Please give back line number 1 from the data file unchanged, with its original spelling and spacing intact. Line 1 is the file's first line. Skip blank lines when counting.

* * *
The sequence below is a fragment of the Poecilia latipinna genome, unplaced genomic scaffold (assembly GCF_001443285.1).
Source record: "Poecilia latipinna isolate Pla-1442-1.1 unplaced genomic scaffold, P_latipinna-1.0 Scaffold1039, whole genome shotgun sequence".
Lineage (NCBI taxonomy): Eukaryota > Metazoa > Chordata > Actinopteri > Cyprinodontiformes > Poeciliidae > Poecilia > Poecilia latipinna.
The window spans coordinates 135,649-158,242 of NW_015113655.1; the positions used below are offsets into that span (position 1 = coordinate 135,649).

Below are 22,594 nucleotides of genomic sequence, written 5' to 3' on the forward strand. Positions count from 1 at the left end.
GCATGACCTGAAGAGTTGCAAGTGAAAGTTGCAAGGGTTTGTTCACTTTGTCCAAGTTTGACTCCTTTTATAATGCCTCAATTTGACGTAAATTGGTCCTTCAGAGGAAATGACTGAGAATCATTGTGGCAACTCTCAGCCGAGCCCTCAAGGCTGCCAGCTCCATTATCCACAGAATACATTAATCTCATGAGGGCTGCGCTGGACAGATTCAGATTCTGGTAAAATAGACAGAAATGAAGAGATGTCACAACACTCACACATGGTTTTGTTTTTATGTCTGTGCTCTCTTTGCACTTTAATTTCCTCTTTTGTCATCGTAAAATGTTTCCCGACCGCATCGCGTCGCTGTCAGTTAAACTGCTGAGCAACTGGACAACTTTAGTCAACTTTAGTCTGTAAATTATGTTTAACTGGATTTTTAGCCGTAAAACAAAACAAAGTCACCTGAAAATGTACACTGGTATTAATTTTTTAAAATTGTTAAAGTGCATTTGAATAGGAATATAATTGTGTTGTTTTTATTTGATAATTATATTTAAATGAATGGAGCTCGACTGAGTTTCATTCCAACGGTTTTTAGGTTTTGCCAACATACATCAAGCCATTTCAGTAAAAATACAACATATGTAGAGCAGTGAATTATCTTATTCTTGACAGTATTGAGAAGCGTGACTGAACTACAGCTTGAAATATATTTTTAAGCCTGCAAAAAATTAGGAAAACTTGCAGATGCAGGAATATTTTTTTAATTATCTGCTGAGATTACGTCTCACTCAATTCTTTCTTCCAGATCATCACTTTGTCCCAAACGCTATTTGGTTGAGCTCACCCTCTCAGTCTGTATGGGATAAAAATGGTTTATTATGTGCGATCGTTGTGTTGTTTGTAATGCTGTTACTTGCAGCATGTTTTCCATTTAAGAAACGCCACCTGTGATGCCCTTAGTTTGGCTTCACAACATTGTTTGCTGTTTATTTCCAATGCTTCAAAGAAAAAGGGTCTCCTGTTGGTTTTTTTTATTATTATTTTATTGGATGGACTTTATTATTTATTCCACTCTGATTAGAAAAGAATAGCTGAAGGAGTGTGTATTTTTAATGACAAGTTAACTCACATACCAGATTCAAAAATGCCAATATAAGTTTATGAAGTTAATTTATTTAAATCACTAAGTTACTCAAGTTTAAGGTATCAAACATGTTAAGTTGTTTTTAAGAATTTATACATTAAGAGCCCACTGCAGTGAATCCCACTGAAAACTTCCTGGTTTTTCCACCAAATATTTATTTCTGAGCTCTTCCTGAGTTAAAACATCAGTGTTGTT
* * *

The sequence below is a fragment of the Poecilia latipinna genome, unplaced genomic scaffold (assembly GCF_001443285.1).